Do You Have Company/Entrepreneur Fit?

Aaron Dinin, PhD
4 min readMay 21, 2020
Photo by Ryoji Iwata on Unsplash

Most entrepreneurs are familiar with the concept of product/market fit. It’s the degree to which a product satisfies market demand. But that’s not the only kind of fit venture capitalists are looking for when deciding which companies to invest in. They’re also looking for something I like to call company/entrepreneur fit.

Company/entrepreneur fit is when the type of company — and the needs that company is going to have — matches the entrepreneur’s approach to building companies. It’s equally as important to a company’s success as product/market fit, but it’s not talked about as much because it’s harder to quantitatively evaluate. After all, how can potential investors know the inner workings of an entrepreneur’s brain?

Instead of being able to use data to determine company/entrepreneur fit, investors have to rely on qualitative strategies like questions and hypothetical scenarios. Here’s an example of a hypothetical scenario I like to give entrepreneurs in order to see if they’re building the right kind of company.

Imagine I’m handing you $1 million, and you have to immediately invest it — at equal terms and equal valuations — into one of the following two companies using only on the information I’m providing below:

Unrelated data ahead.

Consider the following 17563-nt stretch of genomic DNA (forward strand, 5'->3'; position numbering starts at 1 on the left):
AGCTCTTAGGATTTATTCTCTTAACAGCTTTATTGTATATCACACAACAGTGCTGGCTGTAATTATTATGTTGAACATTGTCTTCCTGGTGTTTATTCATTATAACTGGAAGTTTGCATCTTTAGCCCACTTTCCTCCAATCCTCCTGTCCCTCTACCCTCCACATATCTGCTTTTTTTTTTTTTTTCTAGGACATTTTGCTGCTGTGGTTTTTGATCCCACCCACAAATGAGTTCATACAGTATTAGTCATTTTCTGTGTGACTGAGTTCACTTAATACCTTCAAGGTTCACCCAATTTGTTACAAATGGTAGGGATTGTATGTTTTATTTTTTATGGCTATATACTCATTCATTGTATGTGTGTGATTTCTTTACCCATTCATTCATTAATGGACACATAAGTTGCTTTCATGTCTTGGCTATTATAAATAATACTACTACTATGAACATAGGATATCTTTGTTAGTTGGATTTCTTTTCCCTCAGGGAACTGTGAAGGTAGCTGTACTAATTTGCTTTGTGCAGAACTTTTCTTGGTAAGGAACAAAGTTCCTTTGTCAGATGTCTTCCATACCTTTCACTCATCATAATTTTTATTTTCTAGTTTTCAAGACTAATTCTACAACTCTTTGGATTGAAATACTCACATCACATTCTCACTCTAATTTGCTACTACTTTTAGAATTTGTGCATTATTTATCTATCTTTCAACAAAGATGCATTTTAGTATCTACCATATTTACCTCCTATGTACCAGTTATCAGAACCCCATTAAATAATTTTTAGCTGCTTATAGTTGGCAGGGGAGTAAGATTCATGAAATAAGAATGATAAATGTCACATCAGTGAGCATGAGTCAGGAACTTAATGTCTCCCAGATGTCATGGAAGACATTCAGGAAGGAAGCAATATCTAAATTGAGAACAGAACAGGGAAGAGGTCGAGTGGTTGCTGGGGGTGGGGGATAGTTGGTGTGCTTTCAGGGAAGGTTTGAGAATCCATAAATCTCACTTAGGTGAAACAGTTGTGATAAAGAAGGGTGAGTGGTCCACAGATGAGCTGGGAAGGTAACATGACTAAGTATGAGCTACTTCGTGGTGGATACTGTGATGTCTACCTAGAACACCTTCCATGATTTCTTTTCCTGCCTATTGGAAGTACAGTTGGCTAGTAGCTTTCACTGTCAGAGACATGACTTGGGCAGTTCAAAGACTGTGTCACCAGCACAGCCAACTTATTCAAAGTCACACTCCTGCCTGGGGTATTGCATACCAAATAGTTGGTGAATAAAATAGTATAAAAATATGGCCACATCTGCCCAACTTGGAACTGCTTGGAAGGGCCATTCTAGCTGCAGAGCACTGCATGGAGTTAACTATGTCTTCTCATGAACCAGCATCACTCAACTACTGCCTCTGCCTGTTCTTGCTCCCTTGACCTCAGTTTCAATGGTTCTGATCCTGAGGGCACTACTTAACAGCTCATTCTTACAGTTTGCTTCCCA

Company A — This business is based around a technology the developers consider “industry-revolutionizing.” The product is complete. The company even owns a few relevant patents. Initial trials of the product with friends and contacts in the industry have been positive. The only thing the company has left to do is start selling the product.

Company B — This business has no product. It’s hardly even a company. It’s really just a few friends running an Instagram account with 10 million followers and no monetization.

Using only the above information, which company would you invest in? Company A, or Company B?

The above scenario is a hypothetical — a mini-quiz of sorts — I often give new entrepreneurs the first time I meet with them because their answers tell me a lot about their approach to building companies and what they prioritize. In a way, it also reveals how — or even if — I’m able to help them.

Aaron Dinin, PhD

I teach entrepreneurship at Duke. Software Engineer. PhD in English. I write about the mistakes entrepreneurs make since I’ve made plenty. More @